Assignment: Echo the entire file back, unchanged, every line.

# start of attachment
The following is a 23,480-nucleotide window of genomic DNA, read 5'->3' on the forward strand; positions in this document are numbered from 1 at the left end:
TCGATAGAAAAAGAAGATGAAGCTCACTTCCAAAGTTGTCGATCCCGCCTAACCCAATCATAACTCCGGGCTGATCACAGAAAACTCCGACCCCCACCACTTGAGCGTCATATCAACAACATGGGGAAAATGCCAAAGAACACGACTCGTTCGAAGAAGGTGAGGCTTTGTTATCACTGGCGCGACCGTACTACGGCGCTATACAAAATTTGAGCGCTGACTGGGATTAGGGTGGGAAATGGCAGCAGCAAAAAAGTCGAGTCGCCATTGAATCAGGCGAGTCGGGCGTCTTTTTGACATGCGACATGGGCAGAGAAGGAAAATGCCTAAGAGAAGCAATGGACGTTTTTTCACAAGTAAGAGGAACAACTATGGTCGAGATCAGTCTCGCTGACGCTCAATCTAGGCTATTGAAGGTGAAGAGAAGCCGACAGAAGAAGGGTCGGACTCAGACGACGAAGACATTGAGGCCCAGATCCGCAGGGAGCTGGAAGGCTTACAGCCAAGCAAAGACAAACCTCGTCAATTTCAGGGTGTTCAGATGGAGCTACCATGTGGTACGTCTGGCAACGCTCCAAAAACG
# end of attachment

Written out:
The following is a 23,480-nucleotide window of genomic DNA, read 5'->3' on the forward strand; positions in this document are numbered from 1 at the left end:
TCGATAGAAAAAGAAGATGAAGCTCACTTCCAAAGTTGTCGATCCCGCCTAACCCAATCATAACTCCGGGCTGATCACAGAAAACTCCGACCCCCACCACTTGAGCGTCATATCAACAACATGGGGAAAATGCCAAAGAACACGACTCGTTCGAAGAAGGTGAGGCTTTGTTATCACTGGCGCGACCGTACTACGGCGCTATACAAAATTTGAGCGCTGACTGGGATTAGGGTGGGAAATGGCAGCAGCAAAAAAGTCGAGTCGCCATTGAATCAGGCGAGTCGGGCGTCTTTTTGACATGCGACATGGGCAGAGAAGGAAAATGCCTAAGAGAAGCAATGGACGTTTTTTCACAAGTAAGAGGAACAACTATGGTCGAGATCAGTCTCGCTGACGCTCAATCTAGGCTATTGAAGGTGAAGAGAAGCCGACAGAAGAAGGGTCGGACTCAGACGACGAAGACATTGAGGCCCAGATCCGCAGGGAGCTGGAAGGCTTACAGCCAAGCAAAGACAAACCTCGTCAATTTCAGGGTGTTCAGATGGAGCTACCATGTGGTACGTCTGGCAACGCTCCAAAAACG